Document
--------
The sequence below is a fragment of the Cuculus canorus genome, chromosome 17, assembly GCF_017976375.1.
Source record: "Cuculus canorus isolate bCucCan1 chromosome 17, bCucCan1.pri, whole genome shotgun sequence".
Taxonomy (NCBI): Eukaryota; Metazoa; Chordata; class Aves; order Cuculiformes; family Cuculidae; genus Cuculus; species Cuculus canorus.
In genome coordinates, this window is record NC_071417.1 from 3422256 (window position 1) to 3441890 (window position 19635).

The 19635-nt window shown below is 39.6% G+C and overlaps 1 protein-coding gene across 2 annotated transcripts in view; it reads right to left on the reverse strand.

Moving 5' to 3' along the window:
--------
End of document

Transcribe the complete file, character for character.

The sequence below is a fragment of the Cuculus canorus genome, chromosome 17, assembly GCF_017976375.1.
Source record: "Cuculus canorus isolate bCucCan1 chromosome 17, bCucCan1.pri, whole genome shotgun sequence".
Taxonomy (NCBI): Eukaryota; Metazoa; Chordata; class Aves; order Cuculiformes; family Cuculidae; genus Cuculus; species Cuculus canorus.
In genome coordinates, this window is record NC_071417.1 from 3422256 (window position 1) to 3441890 (window position 19635).

The 19635-nt window shown below is 39.6% G+C and overlaps 1 protein-coding gene across 2 annotated transcripts in view; it reads right to left on the reverse strand.

Moving 5' to 3' along the window: